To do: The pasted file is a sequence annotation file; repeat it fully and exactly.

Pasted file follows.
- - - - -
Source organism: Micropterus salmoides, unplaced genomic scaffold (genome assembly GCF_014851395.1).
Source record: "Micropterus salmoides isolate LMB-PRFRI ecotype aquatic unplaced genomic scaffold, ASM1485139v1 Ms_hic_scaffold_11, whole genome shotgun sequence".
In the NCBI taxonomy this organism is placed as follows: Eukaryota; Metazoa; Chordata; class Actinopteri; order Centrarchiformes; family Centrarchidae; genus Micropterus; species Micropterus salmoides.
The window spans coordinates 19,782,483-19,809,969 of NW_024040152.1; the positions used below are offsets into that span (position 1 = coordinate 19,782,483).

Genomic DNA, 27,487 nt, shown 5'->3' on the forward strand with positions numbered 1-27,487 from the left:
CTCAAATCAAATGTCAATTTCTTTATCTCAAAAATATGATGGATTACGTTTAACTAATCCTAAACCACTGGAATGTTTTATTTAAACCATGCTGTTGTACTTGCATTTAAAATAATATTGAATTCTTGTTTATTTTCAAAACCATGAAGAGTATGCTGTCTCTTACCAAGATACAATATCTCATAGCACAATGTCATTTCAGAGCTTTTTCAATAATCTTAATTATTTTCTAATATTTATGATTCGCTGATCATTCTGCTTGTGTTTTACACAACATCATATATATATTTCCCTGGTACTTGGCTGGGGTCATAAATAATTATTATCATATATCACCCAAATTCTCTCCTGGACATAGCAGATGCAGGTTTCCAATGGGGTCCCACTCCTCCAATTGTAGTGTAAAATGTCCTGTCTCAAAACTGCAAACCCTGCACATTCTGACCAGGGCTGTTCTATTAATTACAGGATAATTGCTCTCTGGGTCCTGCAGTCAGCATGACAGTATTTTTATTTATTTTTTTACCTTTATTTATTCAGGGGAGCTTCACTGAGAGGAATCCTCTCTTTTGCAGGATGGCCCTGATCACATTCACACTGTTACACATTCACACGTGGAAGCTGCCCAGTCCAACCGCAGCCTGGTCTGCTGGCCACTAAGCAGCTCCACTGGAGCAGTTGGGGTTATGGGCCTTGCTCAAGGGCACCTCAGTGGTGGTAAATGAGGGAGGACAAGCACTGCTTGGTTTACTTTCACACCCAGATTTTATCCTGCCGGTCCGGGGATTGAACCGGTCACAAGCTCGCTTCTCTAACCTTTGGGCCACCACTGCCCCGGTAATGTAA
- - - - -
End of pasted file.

Source organism: Micropterus salmoides, unplaced genomic scaffold (genome assembly GCF_014851395.1).
Source record: "Micropterus salmoides isolate LMB-PRFRI ecotype aquatic unplaced genomic scaffold, ASM1485139v1 Ms_hic_scaffold_11, whole genome shotgun sequence".
In the NCBI taxonomy this organism is placed as follows: Eukaryota; Metazoa; Chordata; class Actinopteri; order Centrarchiformes; family Centrarchidae; genus Micropterus; species Micropterus salmoides.
The window spans coordinates 19,782,483-19,809,969 of NW_024040152.1; the positions used below are offsets into that span (position 1 = coordinate 19,782,483).

Genomic DNA, 27,487 nt, shown 5'->3' on the forward strand with positions numbered 1-27,487 from the left:
CTCAAATCAAATGTCAATTTCTTTATCTCAAAAATATGATGGATTACGTTTAACTAATCCTAAACCACTGGAATGTTTTATTTAAACCATGCTGTTGTACTTGCATTTAAAATAATATTGAATTCTTGTTTATTTTCAAAACCATGAAGAGTATGCTGTCTCTTACCAAGATACAATATCTCATAGCACAATGTCATTTCAGAGCTTTTTCAATAATCTTAATTATTTTCTAATATTTATGATTCGCTGATCATTCTGCTTGTGTTTTACACAACATCATATATATATTTCCCTGGTACTTGGCTGGGGTCATAAATAATTATTATCATATATCACCCAAATTCTCTCCTGGACATAGCAGATGCAGGTTTCCAATGGGGTCCCACTCCTCCAATTGTAGTGTAAAATGTCCTGTCTCAAAACTGCAAACCCTGCACATTCTGACCAGGGCTGTTCTATTAATTACAGGATAATTGCTCTCTGGGTCCTGCAGTCAGCATGACAGTATTTTTATTTATTTTTTTACCTTTATTTATTCAGGGGAGCTTCACTGAGAGGAATCCTCTCTTTTGCAGGATGGCCCTGATCACATTCACACTGTTACACATTCACACGTGGAAGCTGCCCAGTCCAACCGCAGCCTGGTCTGCTGGCCACTAAGCAGCTCCACTGGAGCAGTTGGGGTTATGGGCCTTGCTCAAGGGCACCTCAGTGGTGGTAAATGAGGGAGGACAAGCACTGCTTGGTTTACTTTCACACCCAGATTTTATCCTGCCGGTCCGGGGATTGAACCGGTCACAAGCTCGCTTCTCTAACCTTTGGGCCACCACTGCCCCGGTAATGTAA